New Mexico released a draft methane rule yesterday as part of its push for stricter emissions limits on oil and gas operations.
The rule seeks to achieve an industrywide rate of 98% captured natural gas by the end of 2026. That would be achieved by reducing the amount of gas — and thus methane — vented, flared or leaked by a certain amount each year. Methane is the primary component of natural gas.
Operators risk enforcement actions if they don’t meet the gas capture targets, the state’s Energy, Minerals and Natural Resources Department said.
The draft regulation comes days after a district court rejected the Trump administration’s efforts to change Obama-era rules controlling methane emissions from oil and gas infrastructure on public and tribal lands (Greenwire, July 16).
An EPA rollback of Obama-era limits on oil and gas methane emissions could come later this month, although the agency has pushed its timeline back since last year (Climatewire, July 6).
“Pursuant to President Trump’s Executive Order on Promoting Energy Independence and Economic Growth, EPA has proposed a rule that would correct legal errors in the prior Administration’s regulation of the oil and gas industry,” a spokeswoman for EPA said yesterday in an email.
“The final rule is already in interagency review, and EPA has requested that OMB expedite review of the final rule. States are always allowed to issue their own regulations, as long as they are at least as stringent as EPA regulations,” she added.
New Mexico’s draft rule drew tentative praise from environmental groups in the state. Methane is considered 25 times as potent a greenhouse gas as carbon dioxide over 100 years, according to EPA.
“While we are still reviewing the rule, we do feel that these rules are more urgent than ever,” said Camilla Feibelman, director of the Sierra Club’s Rio Grande chapter.
The first phase of the plan aims to identify methane venting “at every stage of the oil and gas value chain,” a more comprehensive approach compared with some other states that have regulated methane, according to the state’s Oil Conservation Division, or OCD (Climatewire, July 6).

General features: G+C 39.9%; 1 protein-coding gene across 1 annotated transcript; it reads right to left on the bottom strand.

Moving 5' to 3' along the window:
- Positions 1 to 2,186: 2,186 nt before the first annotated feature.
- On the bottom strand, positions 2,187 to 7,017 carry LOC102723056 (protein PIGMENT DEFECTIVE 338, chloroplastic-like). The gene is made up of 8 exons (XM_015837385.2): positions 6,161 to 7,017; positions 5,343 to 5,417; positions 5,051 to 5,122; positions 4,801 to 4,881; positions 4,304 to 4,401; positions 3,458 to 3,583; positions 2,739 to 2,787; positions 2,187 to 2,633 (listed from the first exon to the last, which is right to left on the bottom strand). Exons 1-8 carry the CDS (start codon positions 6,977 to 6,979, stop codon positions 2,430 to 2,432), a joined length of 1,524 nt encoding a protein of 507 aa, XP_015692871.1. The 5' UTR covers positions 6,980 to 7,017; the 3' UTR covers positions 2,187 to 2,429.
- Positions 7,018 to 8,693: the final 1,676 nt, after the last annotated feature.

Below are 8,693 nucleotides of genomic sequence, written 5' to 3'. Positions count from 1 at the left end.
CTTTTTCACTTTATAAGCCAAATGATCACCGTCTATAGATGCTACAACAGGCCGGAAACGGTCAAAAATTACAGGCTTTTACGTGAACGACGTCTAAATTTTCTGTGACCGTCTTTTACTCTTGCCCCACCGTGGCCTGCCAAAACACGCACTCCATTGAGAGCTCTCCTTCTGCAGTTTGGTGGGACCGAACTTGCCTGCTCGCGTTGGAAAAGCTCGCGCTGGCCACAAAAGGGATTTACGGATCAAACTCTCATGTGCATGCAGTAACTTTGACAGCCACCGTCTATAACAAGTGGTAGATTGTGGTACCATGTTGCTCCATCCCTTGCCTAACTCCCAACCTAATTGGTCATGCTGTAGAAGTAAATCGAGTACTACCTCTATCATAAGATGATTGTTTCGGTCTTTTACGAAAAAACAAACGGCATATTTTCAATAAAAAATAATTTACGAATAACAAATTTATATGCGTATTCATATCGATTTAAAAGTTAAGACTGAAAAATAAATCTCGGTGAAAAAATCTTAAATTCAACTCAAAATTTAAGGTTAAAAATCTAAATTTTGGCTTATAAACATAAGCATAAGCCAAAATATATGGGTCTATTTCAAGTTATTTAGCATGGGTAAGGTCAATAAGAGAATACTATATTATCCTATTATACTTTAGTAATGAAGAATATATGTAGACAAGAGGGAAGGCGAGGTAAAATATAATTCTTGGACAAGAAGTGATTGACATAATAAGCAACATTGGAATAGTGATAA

The regulations would apply to methane released from pipelines, gathering stations and production sites as well as at both new and existing sources of methane pollution, said Jon Goldstein, director of regulatory and legislative affairs with the Environmental Defense Fund.
While states such as Colorado and Wyoming have regulated methane emissions for years, New Mexico previously lacked comprehensive regulations. Democratic Gov. Michelle Lujan Grisham, who was elected in 2018, pledged earlier this year to begin regulating methane (Energywire, Aug. 15).
“I think these begin to fulfill what Gov. Lujan Grisham has put as her bar that she wants her agencies to meet of establishing nationally leading methane rules this year,” Goldstein said.
The New Mexico Oil & Gas Associationsaid it planned to review the draft rule and would submit formal comments.
NMOGA Executive Director Ryan Flynn said the plan should “build upon the innovative solutions” that make New Mexico and the country the leader in “safe and environmentally responsible energy production.”
“New Mexico relies heavily upon the oil and gas industry for our state budget and funding for public schools, and it is critical that these rules allow our industry to continue to create jobs and revenue amid unprecedented economic challenges,” Flynn said in a statement.
Thomas Singer, a senior policy adviser at the Western Environmental Law Center, said it’s good news that the Lujan Grisham administration is “on track” to finalize the rule by year’s end.
“We also want to make sure the rules adequately limit venting of raw methane that is particularly damaging to the climate,” Singer said in a statement, “as well as routine flaring which unjustly shifts costs from oil and gas companies onto the public and that they do not unduly exempt New Mexico’s many low-producing wells and smaller facilities which, collectively, are a significant source of methane waste and pollution.”
Annual crude oil production in New Mexico more than doubled between 2013 and 2018, according to the U.S. Energy Information Administration, and the state became the country’s third-largest oil producer in 2018.